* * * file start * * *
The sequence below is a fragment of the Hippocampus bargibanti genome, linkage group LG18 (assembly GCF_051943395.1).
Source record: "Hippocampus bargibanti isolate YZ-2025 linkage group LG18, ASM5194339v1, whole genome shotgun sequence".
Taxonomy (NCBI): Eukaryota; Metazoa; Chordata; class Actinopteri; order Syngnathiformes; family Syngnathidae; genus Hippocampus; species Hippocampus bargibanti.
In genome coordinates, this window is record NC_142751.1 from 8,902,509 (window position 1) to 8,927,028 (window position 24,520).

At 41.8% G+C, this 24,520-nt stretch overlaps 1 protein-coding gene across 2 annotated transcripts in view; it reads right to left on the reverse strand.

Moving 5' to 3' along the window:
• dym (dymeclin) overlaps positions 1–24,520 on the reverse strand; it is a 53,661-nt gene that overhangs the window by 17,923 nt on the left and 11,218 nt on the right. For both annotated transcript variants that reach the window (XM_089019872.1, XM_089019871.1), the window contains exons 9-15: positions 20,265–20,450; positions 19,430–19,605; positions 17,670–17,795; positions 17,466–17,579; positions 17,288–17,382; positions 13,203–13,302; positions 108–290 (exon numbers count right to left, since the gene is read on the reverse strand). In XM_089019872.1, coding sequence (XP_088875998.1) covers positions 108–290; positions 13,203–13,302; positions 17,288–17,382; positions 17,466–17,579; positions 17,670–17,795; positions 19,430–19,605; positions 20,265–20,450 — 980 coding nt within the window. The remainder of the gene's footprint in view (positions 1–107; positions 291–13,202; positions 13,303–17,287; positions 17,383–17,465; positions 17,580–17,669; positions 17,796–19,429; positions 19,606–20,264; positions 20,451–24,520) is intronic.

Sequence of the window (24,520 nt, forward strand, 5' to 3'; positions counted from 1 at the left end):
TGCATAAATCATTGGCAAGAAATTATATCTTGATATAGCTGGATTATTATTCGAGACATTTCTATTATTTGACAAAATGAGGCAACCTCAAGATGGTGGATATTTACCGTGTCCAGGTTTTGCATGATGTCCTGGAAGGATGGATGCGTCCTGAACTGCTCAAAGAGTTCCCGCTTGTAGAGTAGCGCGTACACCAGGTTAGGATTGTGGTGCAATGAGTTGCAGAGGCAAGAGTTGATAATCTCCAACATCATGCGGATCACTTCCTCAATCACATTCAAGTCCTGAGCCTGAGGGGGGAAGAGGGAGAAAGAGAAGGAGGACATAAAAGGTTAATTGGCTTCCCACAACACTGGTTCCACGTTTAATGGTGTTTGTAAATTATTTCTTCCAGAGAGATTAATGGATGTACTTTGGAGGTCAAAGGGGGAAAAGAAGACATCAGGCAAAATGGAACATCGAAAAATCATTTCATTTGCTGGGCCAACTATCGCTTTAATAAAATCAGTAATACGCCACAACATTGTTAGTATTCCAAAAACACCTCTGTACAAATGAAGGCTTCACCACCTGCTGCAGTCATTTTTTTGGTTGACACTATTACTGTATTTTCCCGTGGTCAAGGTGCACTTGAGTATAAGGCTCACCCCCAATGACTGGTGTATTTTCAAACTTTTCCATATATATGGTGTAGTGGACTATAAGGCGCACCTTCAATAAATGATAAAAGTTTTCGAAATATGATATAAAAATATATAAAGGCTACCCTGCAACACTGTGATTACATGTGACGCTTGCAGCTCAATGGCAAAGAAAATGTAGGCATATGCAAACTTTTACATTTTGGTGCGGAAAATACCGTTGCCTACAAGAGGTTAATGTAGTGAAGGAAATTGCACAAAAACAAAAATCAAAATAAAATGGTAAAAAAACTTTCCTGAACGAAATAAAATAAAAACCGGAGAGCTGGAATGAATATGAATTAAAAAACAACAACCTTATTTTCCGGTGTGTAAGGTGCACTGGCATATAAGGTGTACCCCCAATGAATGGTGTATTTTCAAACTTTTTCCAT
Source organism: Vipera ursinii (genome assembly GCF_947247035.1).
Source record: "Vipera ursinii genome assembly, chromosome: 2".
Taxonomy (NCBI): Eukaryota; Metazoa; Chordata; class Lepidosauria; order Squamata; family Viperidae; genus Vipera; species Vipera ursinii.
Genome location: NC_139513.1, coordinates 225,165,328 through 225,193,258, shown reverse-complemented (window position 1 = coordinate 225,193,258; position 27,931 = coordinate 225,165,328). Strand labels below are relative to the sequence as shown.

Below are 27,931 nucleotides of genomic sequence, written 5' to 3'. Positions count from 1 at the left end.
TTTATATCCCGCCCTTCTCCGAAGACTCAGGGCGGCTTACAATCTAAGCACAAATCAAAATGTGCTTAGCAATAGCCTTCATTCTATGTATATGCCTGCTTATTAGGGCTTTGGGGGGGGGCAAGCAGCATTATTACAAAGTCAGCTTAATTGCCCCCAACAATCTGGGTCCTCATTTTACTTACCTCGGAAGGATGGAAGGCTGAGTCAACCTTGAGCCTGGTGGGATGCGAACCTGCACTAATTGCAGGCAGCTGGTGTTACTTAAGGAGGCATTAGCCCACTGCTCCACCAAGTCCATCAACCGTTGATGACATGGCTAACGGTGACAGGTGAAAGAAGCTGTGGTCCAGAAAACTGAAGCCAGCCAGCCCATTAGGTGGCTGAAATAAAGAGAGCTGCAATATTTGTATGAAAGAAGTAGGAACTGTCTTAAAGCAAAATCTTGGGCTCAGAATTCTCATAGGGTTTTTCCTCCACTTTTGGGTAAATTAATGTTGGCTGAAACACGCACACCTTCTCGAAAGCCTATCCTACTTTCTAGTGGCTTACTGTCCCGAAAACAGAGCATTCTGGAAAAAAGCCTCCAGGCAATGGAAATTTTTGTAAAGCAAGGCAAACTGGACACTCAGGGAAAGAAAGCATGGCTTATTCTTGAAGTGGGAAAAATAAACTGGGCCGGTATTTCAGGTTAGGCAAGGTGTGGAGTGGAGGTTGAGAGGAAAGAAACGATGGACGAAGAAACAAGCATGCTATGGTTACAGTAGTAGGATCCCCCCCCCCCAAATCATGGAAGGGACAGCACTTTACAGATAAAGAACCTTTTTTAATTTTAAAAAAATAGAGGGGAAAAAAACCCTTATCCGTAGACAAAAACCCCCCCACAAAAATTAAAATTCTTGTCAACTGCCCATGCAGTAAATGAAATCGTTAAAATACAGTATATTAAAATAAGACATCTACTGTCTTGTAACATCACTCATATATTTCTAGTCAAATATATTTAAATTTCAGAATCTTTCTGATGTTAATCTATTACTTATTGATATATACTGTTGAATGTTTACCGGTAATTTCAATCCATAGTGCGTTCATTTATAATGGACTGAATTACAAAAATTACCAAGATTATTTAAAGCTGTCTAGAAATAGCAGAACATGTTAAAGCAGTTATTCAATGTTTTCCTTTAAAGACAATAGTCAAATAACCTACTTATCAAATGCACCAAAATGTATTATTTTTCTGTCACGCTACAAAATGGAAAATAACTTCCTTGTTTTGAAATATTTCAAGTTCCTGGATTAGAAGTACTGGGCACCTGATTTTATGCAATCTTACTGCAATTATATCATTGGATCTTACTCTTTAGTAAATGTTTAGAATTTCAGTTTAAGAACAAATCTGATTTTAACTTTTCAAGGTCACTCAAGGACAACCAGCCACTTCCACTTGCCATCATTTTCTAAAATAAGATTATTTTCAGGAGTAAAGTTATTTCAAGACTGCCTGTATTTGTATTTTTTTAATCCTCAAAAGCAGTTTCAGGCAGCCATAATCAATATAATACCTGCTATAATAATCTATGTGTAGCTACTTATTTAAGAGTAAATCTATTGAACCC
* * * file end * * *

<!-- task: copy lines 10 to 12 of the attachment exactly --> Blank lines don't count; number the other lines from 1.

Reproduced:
Source organism: Vipera ursinii (genome assembly GCF_947247035.1).
Source record: "Vipera ursinii genome assembly, chromosome: 2".
Taxonomy (NCBI): Eukaryota; Metazoa; Chordata; class Lepidosauria; order Squamata; family Viperidae; genus Vipera; species Vipera ursinii.